Bury St Edmunds: Food bank reports four-fold increase in parcels handed out

Launch of the Bury food bank last November.

Launch of the Bury food bank last November.

There may be some signs of economic recovery but another food bank in the region is reporting a significant rise in the number of food parcels it is handing out to the needy.

The Bury St Edmunds food bank, which is co-ordinated by the charity Gatehouse, has seen a four-fold increase in the amount of parcels it is giving out since the welfare reforms were introduced in April.

Families in Need (FIND), which helps people in the Ipswich area, distributed 542 parcels in 2011 but this rose to 1,988 last year – an increase of nearly 267%.

By the end of June this year, the organisation had already handed out 1,100 parcels.

Amanda Bloomfield, chief executive of Gatehouse, which supports vulnerable and disadvantaged people in west Suffolk, said they were now handing out between 15 to 20 parcels a week compared to three or four a week before April.


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She said: “I think it’s because of all the benefits changes really. I think a lot of emergency crisis loans have been abolished since April and that’s had an impact on the amount of people accessing food banks.”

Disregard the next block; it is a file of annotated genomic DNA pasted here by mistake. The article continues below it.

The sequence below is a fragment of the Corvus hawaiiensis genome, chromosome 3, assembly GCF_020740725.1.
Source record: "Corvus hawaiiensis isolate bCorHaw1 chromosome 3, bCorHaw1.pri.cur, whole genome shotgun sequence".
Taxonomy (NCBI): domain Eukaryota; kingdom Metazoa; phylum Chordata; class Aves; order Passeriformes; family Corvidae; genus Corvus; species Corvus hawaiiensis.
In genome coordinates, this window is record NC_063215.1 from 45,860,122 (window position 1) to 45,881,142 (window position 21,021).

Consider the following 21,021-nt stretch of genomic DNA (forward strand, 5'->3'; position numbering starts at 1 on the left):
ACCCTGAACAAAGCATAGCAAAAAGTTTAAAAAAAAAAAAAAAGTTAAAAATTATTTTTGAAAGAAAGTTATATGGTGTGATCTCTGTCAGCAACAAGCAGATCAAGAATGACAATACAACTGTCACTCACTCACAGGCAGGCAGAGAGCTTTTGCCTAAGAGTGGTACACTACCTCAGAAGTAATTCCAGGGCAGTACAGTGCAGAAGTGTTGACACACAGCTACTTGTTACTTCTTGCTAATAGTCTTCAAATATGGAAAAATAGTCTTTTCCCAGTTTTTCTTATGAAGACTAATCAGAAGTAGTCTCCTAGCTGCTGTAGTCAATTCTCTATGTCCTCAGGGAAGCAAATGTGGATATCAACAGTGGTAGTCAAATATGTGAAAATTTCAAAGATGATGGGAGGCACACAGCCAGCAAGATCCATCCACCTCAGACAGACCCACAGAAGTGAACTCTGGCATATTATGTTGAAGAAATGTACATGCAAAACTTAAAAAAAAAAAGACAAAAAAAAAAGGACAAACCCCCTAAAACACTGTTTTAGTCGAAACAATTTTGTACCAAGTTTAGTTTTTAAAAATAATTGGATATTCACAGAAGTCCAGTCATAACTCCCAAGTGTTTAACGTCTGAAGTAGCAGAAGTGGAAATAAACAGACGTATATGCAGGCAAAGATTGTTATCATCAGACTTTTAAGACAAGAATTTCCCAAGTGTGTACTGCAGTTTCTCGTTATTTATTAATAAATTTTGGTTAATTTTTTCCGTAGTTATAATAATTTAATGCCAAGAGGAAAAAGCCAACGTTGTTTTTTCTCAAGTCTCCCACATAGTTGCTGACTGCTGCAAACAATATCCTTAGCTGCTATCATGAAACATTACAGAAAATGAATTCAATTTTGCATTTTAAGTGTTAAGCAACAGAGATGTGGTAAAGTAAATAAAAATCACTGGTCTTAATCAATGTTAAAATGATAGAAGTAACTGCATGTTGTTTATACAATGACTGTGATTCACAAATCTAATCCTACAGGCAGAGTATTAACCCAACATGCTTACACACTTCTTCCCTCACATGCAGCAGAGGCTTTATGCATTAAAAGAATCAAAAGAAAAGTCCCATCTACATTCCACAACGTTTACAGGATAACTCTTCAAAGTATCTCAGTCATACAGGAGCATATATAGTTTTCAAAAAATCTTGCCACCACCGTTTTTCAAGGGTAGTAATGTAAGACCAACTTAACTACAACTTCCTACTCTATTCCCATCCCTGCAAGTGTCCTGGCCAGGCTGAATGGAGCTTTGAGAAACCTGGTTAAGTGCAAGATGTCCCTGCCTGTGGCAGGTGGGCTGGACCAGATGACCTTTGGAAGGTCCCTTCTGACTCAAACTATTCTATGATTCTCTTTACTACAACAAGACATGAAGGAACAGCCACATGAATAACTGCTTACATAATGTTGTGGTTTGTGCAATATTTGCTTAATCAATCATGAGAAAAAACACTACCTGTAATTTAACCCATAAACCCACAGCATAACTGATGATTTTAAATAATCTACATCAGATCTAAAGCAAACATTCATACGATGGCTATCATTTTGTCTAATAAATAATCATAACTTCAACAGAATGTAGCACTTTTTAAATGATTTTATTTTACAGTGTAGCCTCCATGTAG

She said four out of every five clients seeking help from the Bury St Edmunds food bank were aged between 20 and 45 and tended to be working families on low incomes.

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“They are at rock bottom really when they come to us. They see no way out of it.

“Obviously with the school holidays on now families come because children are not having their free meal during the day - and there’s extra pressure to keep the children occupied.”

Jane Ballard, manager of a number of Citizens Advice Bureaux (CABs) in west Suffolk, said her team was seeing a similar sort of increase at the centres in Bury and Haverhill.

She said: “Lots of people have quite chaotic lives and you get situations like relationship breakdowns where people are responsible for children, but maybe don’t get the child benefit.

“There’s lots of reasons why people’s income is so close to the bone now.”

She said there had been so many changes at once, and not just with welfare reforms, but also the increase in food and fuel costs.

“I will say we are very concerned this is not all of the welfare reforms; there are more to come.

“And actually people are struggling now and how they will manage when further reforms come in I don’t know.”

Benefits had now overtaken debt as their main area of work at CAB, Mrs Ballard said.

To get in contact with Bury CAB visit www.burystedmundscab.org.uk

To support the food bank in Bury visit www.gatehouse.org.uk

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